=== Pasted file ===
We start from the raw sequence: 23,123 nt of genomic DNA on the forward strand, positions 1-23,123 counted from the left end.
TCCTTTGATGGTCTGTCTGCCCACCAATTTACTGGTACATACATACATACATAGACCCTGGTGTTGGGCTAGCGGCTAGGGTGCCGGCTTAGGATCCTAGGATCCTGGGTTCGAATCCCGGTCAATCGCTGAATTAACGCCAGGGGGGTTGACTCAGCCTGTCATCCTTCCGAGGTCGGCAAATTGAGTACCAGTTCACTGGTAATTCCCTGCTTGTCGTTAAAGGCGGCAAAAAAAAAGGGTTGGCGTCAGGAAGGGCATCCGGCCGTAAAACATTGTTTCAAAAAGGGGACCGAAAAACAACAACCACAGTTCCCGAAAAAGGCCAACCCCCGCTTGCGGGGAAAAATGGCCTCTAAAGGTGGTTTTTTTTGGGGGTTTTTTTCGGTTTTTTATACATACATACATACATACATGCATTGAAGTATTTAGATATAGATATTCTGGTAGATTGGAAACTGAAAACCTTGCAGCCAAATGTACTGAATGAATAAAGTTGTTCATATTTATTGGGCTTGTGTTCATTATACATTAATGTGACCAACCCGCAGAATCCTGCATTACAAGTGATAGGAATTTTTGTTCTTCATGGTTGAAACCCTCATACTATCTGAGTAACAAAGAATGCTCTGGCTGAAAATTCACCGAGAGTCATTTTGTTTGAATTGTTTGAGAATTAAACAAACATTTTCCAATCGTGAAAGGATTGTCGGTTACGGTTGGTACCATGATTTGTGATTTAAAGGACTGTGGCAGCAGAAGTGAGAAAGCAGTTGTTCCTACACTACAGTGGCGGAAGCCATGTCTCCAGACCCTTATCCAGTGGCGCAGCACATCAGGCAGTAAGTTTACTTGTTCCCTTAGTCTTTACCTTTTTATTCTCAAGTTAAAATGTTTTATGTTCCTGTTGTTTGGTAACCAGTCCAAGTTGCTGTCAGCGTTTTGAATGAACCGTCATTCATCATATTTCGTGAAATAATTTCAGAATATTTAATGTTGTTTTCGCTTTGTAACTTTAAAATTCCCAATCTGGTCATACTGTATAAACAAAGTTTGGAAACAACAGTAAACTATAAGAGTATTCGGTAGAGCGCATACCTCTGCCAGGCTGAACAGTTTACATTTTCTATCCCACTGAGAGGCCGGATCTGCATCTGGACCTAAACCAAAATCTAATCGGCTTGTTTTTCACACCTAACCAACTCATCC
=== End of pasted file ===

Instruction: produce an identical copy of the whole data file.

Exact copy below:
We start from the raw sequence: 23,123 nt of genomic DNA on the forward strand, positions 1-23,123 counted from the left end.
TCCTTTGATGGTCTGTCTGCCCACCAATTTACTGGTACATACATACATACATAGACCCTGGTGTTGGGCTAGCGGCTAGGGTGCCGGCTTAGGATCCTAGGATCCTGGGTTCGAATCCCGGTCAATCGCTGAATTAACGCCAGGGGGGTTGACTCAGCCTGTCATCCTTCCGAGGTCGGCAAATTGAGTACCAGTTCACTGGTAATTCCCTGCTTGTCGTTAAAGGCGGCAAAAAAAAAGGGTTGGCGTCAGGAAGGGCATCCGGCCGTAAAACATTGTTTCAAAAAGGGGACCGAAAAACAACAACCACAGTTCCCGAAAAAGGCCAACCCCCGCTTGCGGGGAAAAATGGCCTCTAAAGGTGGTTTTTTTTGGGGGTTTTTTTCGGTTTTTTATACATACATACATACATACATGCATTGAAGTATTTAGATATAGATATTCTGGTAGATTGGAAACTGAAAACCTTGCAGCCAAATGTACTGAATGAATAAAGTTGTTCATATTTATTGGGCTTGTGTTCATTATACATTAATGTGACCAACCCGCAGAATCCTGCATTACAAGTGATAGGAATTTTTGTTCTTCATGGTTGAAACCCTCATACTATCTGAGTAACAAAGAATGCTCTGGCTGAAAATTCACCGAGAGTCATTTTGTTTGAATTGTTTGAGAATTAAACAAACATTTTCCAATCGTGAAAGGATTGTCGGTTACGGTTGGTACCATGATTTGTGATTTAAAGGACTGTGGCAGCAGAAGTGAGAAAGCAGTTGTTCCTACACTACAGTGGCGGAAGCCATGTCTCCAGACCCTTATCCAGTGGCGCAGCACATCAGGCAGTAAGTTTACTTGTTCCCTTAGTCTTTACCTTTTTATTCTCAAGTTAAAATGTTTTATGTTCCTGTTGTTTGGTAACCAGTCCAAGTTGCTGTCAGCGTTTTGAATGAACCGTCATTCATCATATTTCGTGAAATAATTTCAGAATATTTAATGTTGTTTTCGCTTTGTAACTTTAAAATTCCCAATCTGGTCATACTGTATAAACAAAGTTTGGAAACAACAGTAAACTATAAGAGTATTCGGTAGAGCGCATACCTCTGCCAGGCTGAACAGTTTACATTTTCTATCCCACTGAGAGGCCGGATCTGCATCTGGACCTAAACCAAAATCTAATCGGCTTGTTTTTCACACCTAACCAACTCATCC